May 2015 Newsletter
Resources for Providers - Tools to More Effectively Manage Care


Primary care providers (PCPs) at the Community Care of North Carolina have created a website of
point of care tools and resources
for PCPs. The toolbox is organized by condition/topic and populations. Resources include screening tools, decision aides, and algorithms.


For example, diabetes adult tools include self care goal sheets, a handout to help patients and their families better understand how blood sugars and A1C relate (also available in Spanish), and an Accurate Insulin Decision link for providers to reference when to transition patients to mealtime insulin, and how to evaluate whether mealtime insulin is working.


Pediatric tools include comprehensive medication management information on ADHD, a reference of red flags for speech language therapy referral, and a template for an anaphylaxis emergency action plan, among many others.


Geriatric tools include the requirements for a Medicare Annual Wellness Visit, the National Hospice and Palliative Care Organization Hospice Locator organized by county, and an algorithm for fall risk assessment with accompanying interventions.


Pregnancy tools include the Edinburgh Depression Scale for postpartum depression, and a pregnancy risk screening form.


Other adult tool topic areas include: advanced care planning, anxiety, antipsychotics, COPD, depression, obesity, pain management, substance/alcohol, well care, and others.

Self-Management: Assess Patients' Importance and Confidence in Adopting Healthier Behaviors


Strategies to support patient self-management were a top need identified in a recent survey of Pennsylvania primary care providers. Two easy tools to use are importance and confidence rulers.

Patients are more likely to be successful adopting healthier behaviors when they think it's important. Ask how important a change is on a scale of 1 to 10, as follows:

1     2     3     4     5     6     7     8     9     10
Not               Not         Somewhat         Very
Important     Sure        Important     Important

Any change rated 6 or below is unlikely to be successful. Help patients identify another change they believe is important to work on.

Behavior change goals should be realistic and specific (e.g., lose 3-5 pounds in the next month, not "lose weight"). Give patients a worksheet (see examples on to plan how they will accomplish their goal (e.g., what time during the day, how often, where, for how long/what distance will they walk). Then ask patients how confident they feel in making this change:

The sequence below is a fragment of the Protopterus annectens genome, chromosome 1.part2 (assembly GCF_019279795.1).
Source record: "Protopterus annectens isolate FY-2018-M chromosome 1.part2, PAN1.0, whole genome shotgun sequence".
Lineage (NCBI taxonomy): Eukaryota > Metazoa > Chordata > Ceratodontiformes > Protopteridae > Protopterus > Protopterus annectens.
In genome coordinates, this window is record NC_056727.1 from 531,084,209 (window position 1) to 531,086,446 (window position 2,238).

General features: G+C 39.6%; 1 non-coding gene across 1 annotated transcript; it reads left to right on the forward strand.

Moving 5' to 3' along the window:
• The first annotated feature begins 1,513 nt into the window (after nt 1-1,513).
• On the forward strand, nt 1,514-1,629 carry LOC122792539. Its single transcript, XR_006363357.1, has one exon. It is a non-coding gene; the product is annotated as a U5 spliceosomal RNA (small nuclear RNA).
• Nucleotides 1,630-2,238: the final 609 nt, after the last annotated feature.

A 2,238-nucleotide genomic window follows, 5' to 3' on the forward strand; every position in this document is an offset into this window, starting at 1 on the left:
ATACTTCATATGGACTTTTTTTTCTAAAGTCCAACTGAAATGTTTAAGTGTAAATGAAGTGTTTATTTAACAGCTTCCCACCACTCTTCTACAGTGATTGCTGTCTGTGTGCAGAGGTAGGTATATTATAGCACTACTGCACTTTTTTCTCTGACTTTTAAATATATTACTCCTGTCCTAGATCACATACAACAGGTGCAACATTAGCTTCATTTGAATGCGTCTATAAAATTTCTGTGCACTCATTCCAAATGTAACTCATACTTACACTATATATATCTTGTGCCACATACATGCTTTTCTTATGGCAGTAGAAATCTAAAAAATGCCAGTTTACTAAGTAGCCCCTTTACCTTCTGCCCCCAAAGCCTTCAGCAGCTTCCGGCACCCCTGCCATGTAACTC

1     2     3     4     5     6     7     8     9     10
Not              Not           Somewhat          Very
Confident    Sure          Confident     Confident 

Explore barriers to perceived success for goals rated 6 or below. Also ask about other potential barriers (e.g., where they will walk in inclement weather) and help patients identify solutions.

The goal of initial behavior change should be success and boosting patients' confidence in their self-management abilities. 

Best Practices Spotlight

An exemplary practice profiled in Robert Wood Johnson Foundation's LEAP Initiative has created a list of standing orders for non-physician personnel. The list of standing orders includes medication refills,  processes for chronic diseases, and instruction for standard workup.


Standing orders are  written document that contain rules, policies, procedures, and regulations that are agreed upon practice wide to care for patients. Standing orders facilitate the delivery of evidence-based care and improve workflow within the practice. 

In The Literature


In a recent study a pictorial medication reconciliation tool was used to identify errors of omission in prescriptions for older adults at an outpatient geriatric clinic. The Medication Reconciliation Review of System Subject, MR ROSS, was initially used as an educational tool to help pharmacy students understand the complexity of medications for geriatric patients.

With the tool in front of them, patients are asked,  "Are you taking anything for [system (for example, heart, stomach, etc.)]?" Of the patients enrolled, 77% had one or more errors detected by MR ROSS compared to a previous medical evaluation.


The tool, MR ROSS, is available here. This tool may help your older patients better understand and track their medications.



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